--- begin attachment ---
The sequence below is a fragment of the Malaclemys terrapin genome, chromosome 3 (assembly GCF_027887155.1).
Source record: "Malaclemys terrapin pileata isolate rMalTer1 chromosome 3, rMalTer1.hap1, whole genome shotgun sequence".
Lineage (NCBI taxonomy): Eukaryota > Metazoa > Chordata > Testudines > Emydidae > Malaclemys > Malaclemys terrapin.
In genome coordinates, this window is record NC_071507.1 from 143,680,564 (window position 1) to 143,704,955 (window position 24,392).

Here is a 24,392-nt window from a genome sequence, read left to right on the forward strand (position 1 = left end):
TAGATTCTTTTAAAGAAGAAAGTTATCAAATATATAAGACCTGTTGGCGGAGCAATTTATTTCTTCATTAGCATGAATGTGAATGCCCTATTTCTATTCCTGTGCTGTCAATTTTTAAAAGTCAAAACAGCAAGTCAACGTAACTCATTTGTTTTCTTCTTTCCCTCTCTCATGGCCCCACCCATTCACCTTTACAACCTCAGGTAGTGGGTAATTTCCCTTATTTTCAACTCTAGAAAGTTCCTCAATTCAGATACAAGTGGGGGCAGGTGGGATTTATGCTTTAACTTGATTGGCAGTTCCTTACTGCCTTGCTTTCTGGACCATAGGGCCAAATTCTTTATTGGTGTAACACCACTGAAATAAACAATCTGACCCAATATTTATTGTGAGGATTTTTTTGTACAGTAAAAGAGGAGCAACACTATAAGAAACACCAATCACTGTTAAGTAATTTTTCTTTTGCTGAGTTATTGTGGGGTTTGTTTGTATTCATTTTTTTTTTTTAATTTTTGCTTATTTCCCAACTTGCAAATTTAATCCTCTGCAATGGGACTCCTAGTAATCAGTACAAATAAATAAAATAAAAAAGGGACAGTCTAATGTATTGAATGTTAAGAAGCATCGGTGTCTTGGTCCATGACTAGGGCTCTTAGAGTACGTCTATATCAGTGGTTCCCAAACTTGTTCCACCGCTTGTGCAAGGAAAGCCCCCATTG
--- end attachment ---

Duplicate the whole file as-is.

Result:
The sequence below is a fragment of the Malaclemys terrapin genome, chromosome 3 (assembly GCF_027887155.1).
Source record: "Malaclemys terrapin pileata isolate rMalTer1 chromosome 3, rMalTer1.hap1, whole genome shotgun sequence".
Lineage (NCBI taxonomy): Eukaryota > Metazoa > Chordata > Testudines > Emydidae > Malaclemys > Malaclemys terrapin.
In genome coordinates, this window is record NC_071507.1 from 143,680,564 (window position 1) to 143,704,955 (window position 24,392).

Here is a 24,392-nt window from a genome sequence, read left to right on the forward strand (position 1 = left end):
TAGATTCTTTTAAAGAAGAAAGTTATCAAATATATAAGACCTGTTGGCGGAGCAATTTATTTCTTCATTAGCATGAATGTGAATGCCCTATTTCTATTCCTGTGCTGTCAATTTTTAAAAGTCAAAACAGCAAGTCAACGTAACTCATTTGTTTTCTTCTTTCCCTCTCTCATGGCCCCACCCATTCACCTTTACAACCTCAGGTAGTGGGTAATTTCCCTTATTTTCAACTCTAGAAAGTTCCTCAATTCAGATACAAGTGGGGGCAGGTGGGATTTATGCTTTAACTTGATTGGCAGTTCCTTACTGCCTTGCTTTCTGGACCATAGGGCCAAATTCTTTATTGGTGTAACACCACTGAAATAAACAATCTGACCCAATATTTATTGTGAGGATTTTTTTGTACAGTAAAAGAGGAGCAACACTATAAGAAACACCAATCACTGTTAAGTAATTTTTCTTTTGCTGAGTTATTGTGGGGTTTGTTTGTATTCATTTTTTTTTTTTAATTTTTGCTTATTTCCCAACTTGCAAATTTAATCCTCTGCAATGGGACTCCTAGTAATCAGTACAAATAAATAAAATAAAAAAGGGACAGTCTAATGTATTGAATGTTAAGAAGCATCGGTGTCTTGGTCCATGACTAGGGCTCTTAGAGTACGTCTATATCAGTGGTTCCCAAACTTGTTCCACCGCTTGTGCAAGGAAAGCCCCCATTG